Download PDF version (161.6k) Log In or Register to view the full article as a PDF document.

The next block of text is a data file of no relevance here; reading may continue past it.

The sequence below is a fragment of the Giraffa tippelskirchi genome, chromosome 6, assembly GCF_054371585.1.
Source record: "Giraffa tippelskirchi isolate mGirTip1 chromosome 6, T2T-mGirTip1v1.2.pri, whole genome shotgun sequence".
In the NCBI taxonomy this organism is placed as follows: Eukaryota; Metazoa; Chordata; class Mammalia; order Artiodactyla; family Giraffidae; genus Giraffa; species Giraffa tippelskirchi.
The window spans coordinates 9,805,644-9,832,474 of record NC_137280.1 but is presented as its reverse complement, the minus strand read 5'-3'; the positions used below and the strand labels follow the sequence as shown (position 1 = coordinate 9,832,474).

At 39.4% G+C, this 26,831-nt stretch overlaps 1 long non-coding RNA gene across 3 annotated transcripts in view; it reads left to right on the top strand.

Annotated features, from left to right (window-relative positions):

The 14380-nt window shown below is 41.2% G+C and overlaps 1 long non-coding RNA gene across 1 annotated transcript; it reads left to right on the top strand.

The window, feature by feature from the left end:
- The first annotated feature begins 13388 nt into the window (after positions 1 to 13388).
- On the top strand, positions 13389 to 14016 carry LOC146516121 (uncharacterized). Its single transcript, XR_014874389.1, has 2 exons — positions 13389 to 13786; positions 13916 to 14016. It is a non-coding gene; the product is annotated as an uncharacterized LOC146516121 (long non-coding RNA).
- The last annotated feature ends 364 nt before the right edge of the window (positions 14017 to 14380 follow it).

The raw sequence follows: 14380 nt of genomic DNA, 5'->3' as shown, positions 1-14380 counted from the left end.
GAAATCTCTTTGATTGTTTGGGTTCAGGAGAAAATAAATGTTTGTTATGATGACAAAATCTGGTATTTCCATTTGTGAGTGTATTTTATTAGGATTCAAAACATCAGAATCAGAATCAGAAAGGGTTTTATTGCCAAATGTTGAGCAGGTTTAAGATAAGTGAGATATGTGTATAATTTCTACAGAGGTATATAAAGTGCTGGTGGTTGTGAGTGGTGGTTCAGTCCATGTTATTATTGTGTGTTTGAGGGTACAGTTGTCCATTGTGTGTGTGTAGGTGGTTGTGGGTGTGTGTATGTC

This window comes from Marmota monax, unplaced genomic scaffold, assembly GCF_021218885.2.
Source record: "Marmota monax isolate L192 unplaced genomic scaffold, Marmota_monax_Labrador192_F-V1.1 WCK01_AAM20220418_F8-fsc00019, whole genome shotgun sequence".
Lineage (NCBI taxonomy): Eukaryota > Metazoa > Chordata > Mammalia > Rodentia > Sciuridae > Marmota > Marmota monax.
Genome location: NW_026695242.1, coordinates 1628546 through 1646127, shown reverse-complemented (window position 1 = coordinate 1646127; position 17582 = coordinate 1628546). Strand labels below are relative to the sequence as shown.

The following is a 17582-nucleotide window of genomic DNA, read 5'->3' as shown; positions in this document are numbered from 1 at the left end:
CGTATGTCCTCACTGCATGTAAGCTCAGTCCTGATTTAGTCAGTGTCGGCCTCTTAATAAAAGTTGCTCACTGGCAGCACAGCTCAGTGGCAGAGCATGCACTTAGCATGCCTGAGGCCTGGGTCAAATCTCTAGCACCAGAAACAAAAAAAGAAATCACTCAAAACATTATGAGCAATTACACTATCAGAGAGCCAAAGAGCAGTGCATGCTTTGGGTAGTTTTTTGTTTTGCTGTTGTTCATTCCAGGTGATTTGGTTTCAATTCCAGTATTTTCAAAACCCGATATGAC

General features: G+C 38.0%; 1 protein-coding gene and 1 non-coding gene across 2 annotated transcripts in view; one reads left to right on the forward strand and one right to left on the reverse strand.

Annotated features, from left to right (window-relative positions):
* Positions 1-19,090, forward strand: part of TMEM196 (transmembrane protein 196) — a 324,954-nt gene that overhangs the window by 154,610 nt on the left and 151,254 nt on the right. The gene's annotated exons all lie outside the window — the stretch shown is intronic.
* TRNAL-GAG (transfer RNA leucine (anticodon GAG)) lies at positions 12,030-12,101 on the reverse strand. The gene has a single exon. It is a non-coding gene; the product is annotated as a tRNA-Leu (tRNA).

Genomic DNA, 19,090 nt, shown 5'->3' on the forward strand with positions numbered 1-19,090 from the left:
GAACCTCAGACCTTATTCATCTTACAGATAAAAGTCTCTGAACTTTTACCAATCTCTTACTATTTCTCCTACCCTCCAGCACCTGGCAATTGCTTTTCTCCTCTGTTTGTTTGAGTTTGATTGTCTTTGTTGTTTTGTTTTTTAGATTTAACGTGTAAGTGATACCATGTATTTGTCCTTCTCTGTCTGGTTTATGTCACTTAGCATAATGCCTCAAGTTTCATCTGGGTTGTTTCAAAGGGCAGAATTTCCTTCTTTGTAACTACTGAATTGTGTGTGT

I'm still cutting crown molding the old fashioned way — upside down and backwards, on the angle. Years ago, I was excited when the arrival of sliding compound-miter saws promised the ability to cut crown on the flat — until I learned the hard way that their miter and bevel presets (31.6 and 33.9 degrees, respectively) don't work all the time. In fact, they're only accurate for crowns with a 38-degree "spring angle" (the angle at which crown molding "springs" out from the wall) and corners that are perfectly square. If you work on old houses, like I do, you either have to be some kind of math whiz or burn up a lot of time